Howard Collins : Well, like most public transport areas, the fares cover something, but they don't cover the operational costs unless you're in London where fares would give most Australians a heart attack, I think. But I would say we have had consistency of investment through government on the capital side of that. We have now basically had the investment stream for replacing all of our rolling stock now for new and modern, so that's either here or coming. We have investment in, obviously, metros, which will give us capacity. I think we just have to keep on that crusade, Paul, of making sure we're relevant to those people who are making those decisions. I think for cities and states, mobility of people, moving them around from city to city or suburb to suburb requires great public transport.
You know Australians have traveled a lot, so they go to New York, they go to London and Paris. They see all this public network, and they come back and ask the question, "Well, why isn't it happening in Melbourne and Sydney and Brisbane?" And that's a good question. It's our job to make sure it happens.
Paul Comfort : And you get $50 billion. Again, is that part of their annual operating budget, or do you get a piece of the action on sales tax or property tax or anything like that?
Howard Collins : What has happened is under this government, they've recycled a lot of the state assets, so the poles and wires for example which transmit have been a leased a long turnout, and that returns big chunks of dollars back into the government's coffers. Their state balance is in surplus, and therefore a significant proportion of that releasing or selling off has come into public transport as opposed to other areas. We've sort of reprioritized. Generally, I've found over 42 years transport tends to be at the bottom of the shopping list for government investment. I think government realized you've got to invest in schools and education and hospitals, but transport's got to be that centerpiece of gaining the ability to move around from schools and hospitals, the ability to keep the cities going.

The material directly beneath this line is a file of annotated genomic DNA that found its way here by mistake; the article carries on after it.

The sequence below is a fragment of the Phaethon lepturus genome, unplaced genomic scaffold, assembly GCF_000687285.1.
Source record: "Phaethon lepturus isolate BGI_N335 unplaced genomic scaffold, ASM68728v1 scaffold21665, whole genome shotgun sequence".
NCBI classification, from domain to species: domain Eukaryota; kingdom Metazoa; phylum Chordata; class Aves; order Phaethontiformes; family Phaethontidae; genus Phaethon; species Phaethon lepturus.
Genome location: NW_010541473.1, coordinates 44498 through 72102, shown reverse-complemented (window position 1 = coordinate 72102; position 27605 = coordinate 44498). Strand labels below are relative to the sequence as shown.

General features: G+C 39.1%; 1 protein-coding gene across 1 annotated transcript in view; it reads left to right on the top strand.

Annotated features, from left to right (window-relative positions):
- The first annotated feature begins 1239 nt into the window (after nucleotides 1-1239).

Paul Comfort : It's the arteries of the city, so to speak.
Howard Collins : Yeah. And I think we have been fortunate that there has been some asset recycling and some sales of those assets which have sat in the public sector for years, which has given us that cash injection, enabled our capital to invest in those programs.
Paul Comfort : When I was in Victoria earlier this week, they outsource a lot of the operations. How do you handle that here?
Howard Collins : Yeah, we do a lot. I mean, it's quite interesting. It depends on state by state. Traditionally, in public transport, New South Wales has been a public transport operated and owned business. But over the last ten years, the bus side has almost gone completely over to contract management.
Paul Comfort : Is that part of what you oversee?
Howard Collins : Yeah, absolutely. If you think about two-thirds of our fleet now is run and managed by Downer over a PFI deal for 30 years. We manage that contract. A lot of our work, whether we're working on the tracks or cleaning or anything else, we keep the great tension between private and public sector. I have a cleaning team about a third of our network. They are absolutely on the money because they know they have to compete and make or buy as we call it against the private sector, which we utilize as well.
Paul Comfort : That's good. There's competition.
Howard Collins : There's a mix. People talk about, "Oh, Sydney Trains, it's a state-run organization. The private sector could do better." I say to my guys, "Think like the private sector. Think about the costs and the operations as well as the efficiency," and we mix the best of both worlds.